Miriam Moran cruises past Sailors’ Snug Harbor, as purposefully as always.
Jane A. Bouchard races deep into right field, showing what waters can be divided by more than 6000 hp on the wheels, while her older sister
the venerable Patty Nolan dons her midsummer’s bikini, freshens up her dancing paint . . . the mayor’s drum is soon to call to disorder the 2012 parade . . . the sixth boro’s shoreline version of Mardi Gras.
Unrelated: If you happen to “see things” when you pass the KVK salt pile on Saturday night, you’re not hallucinating. Lumen will happen.
For an auspicious virtual gallivant as they sally forth through the Rideau Canal from Lake Ontario to Ottawa and beyond, follow Sally W . . .
Horns aplenty (more than in Pamplona Seattle) feted the solstice, as did
and here . . . beyond the cowboy in blue toga, library maids and masters with a classic edition of Jules Verne . . . .
By the next day, revelry had migrated to Red Hook, where theatrical scenes of fund-raising on behalf of PortSide NewYork took place, involving officers of
someone’s flotilla bearing keys to the city. By the way, if you can make it to the Community Board 1 meeting TONIGHT by 6 pm, I’ll see you there. Important!
And someone commented . . asking what this mermaidographer looked like, click here and go to #9; thanks for these to Claudia Hehr.
Cheers. Summer is here . . . and I may tomorrow be agallivantin . . .
Meanwhile, if anyone got good pics of the librarian mermaid/mermen contingent . . . please share?
Coney Island–the reef–has existed within the sixth boro since time immemorial, this gathering has occurred since 1983, and tugster has blogged it since 2007, drawn by the natural beauty of creatures–like this one— with
breathing behavior in dry–if muggy- air, and … more.
But I couldn’t help noticing yesterday that . . . as the mermaids school on this reef, so does another species . . . camera-bearers. Even chief-liaison Dick Zigun has cameras turned on him.
And mermaids themselves sport cameras, maybe as mimicry.
OK, all fotos here by Will Van Dorp.
Totally related: in the third foto from end above . . . one mermaid sported a tugboat atop her hear but my shot was blurry. Also, I missed a shot of the “librarian mermaids,” which, if anyone got, I’d love a link or a copy.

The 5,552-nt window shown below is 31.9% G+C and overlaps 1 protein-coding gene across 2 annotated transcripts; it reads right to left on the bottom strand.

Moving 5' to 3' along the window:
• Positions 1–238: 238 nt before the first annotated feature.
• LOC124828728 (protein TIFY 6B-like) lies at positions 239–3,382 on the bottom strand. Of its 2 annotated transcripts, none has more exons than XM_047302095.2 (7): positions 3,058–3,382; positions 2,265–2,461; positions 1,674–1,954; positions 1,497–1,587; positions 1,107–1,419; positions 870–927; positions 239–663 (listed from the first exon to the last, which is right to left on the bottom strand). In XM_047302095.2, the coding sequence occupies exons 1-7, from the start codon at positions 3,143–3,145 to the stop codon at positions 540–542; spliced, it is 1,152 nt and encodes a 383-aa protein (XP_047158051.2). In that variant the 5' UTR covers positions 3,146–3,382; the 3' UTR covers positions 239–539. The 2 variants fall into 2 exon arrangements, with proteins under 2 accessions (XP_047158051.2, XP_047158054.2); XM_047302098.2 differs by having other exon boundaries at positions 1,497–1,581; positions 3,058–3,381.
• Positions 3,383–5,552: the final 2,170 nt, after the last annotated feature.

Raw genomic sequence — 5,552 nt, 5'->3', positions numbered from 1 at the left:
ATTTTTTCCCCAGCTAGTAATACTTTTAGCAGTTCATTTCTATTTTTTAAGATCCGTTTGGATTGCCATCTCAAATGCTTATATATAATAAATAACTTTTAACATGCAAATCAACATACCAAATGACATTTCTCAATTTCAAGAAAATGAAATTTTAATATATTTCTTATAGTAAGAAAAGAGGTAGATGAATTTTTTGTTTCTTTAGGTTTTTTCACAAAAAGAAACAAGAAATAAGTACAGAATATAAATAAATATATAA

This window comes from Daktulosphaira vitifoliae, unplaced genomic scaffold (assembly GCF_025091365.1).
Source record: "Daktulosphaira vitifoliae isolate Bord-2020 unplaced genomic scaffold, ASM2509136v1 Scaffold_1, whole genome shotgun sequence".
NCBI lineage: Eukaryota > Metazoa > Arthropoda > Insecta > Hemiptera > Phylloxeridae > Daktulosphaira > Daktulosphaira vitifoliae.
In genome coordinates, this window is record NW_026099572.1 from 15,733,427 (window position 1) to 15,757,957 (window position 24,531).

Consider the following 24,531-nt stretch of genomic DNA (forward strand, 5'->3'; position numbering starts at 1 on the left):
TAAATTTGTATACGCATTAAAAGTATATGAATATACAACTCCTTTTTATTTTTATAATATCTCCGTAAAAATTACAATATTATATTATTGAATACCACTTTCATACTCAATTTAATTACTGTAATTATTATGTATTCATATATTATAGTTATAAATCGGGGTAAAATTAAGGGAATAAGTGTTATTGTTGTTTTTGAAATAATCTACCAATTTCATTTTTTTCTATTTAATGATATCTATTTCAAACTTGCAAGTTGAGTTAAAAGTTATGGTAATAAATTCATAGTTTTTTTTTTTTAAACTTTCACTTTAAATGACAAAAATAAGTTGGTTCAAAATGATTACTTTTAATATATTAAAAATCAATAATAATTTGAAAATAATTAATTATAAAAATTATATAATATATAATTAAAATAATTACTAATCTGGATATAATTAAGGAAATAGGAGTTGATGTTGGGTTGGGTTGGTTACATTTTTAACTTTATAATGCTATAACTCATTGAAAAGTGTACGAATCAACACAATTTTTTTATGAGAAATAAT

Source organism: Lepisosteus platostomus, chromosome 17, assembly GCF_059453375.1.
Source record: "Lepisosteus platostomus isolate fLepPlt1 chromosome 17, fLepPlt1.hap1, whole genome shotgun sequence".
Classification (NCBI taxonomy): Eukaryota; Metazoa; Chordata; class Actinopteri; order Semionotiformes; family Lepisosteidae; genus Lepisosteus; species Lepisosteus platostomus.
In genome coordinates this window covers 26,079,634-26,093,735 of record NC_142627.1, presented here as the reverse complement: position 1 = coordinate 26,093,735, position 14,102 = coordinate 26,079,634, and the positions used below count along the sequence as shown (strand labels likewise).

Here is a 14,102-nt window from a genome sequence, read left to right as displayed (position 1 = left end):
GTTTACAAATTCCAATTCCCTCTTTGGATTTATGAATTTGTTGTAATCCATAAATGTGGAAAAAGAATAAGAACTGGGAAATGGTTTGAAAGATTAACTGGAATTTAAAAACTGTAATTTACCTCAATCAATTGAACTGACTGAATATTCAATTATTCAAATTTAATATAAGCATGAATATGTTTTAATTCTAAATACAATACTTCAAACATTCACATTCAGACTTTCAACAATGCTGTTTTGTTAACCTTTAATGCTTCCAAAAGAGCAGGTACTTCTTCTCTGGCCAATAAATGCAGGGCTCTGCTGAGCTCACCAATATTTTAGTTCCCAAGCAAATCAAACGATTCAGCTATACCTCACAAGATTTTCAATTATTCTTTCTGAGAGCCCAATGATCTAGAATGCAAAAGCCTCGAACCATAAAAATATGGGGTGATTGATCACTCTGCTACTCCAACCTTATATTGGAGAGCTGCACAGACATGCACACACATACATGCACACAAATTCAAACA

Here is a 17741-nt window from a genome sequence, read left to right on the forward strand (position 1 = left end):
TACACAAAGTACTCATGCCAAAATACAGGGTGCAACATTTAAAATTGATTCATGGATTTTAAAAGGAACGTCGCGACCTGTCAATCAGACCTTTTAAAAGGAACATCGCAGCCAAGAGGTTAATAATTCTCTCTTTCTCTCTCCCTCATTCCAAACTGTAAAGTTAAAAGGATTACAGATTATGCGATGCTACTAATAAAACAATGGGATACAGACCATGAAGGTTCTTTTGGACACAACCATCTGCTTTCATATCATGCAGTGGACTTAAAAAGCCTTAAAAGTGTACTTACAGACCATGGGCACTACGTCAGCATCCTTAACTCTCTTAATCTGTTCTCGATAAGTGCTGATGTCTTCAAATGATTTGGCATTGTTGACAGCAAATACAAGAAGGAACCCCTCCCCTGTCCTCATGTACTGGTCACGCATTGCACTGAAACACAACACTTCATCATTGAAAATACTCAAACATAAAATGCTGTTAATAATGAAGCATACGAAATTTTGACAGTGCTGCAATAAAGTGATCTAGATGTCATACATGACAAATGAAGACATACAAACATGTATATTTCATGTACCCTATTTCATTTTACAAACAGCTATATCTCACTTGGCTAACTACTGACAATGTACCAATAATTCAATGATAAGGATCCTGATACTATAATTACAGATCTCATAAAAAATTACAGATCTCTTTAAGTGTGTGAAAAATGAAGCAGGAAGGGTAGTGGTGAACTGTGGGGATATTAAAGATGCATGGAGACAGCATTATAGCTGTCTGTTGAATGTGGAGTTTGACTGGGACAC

#1 was here.
It’s June. Might you be suffering from hypoclupea . . . deficiency of herring? Read what the celebrated neurologist Oliver Sacks writes about treatment here, as published in the New Yorker two years ago. Hypoclupea can leave you blase, bleached, apathetic . . .
dried out . . . as Miss Callie herself is feeling these days. To see Miss Callie in her element among the fishes, click here.
exchange cash or credit at the nearest purveyor of “new catch holland herring,” and you’ll find your zest for life just
returns! You might even end up seeing mermaids without having to go to the latest Depp/Disney show.
And finally, last but not least, you’ll see a new image of “tugster” on the upper left side of this blog; click on the image and you’ll see part of an article that appeared in Jack Tar Issue #5. Watercolor is by Herb Ascherman of Cold is the Sea blog. Another great example of his work is cover on Jack Tar #5.
Thoughts of anything but summer . . . with its adventures and gallivants . .. are elusive, for me. Dana Spiotta writes of that in tomorrow’s NYTimes magazine, recounting a voyage on the Erie Canal by rowboat with Tide and Current Taxi‘s very own Marie Lorenz. You could go fishing: both Marlin and Minnow are currently in the sixth boro.
A week from now you could swim around Manhattan . . . or volunteer to keep swimmers safe by emailing email@example.com
In a week you could go to the Clearwater Festival.
Next Saturday . . . the sea will again boil with hot blood and creatures rarely seen will emerge and parade. It’s the 29th
annual Mermaid Parade and Ball!!!
Thanks, Yen, for that foto.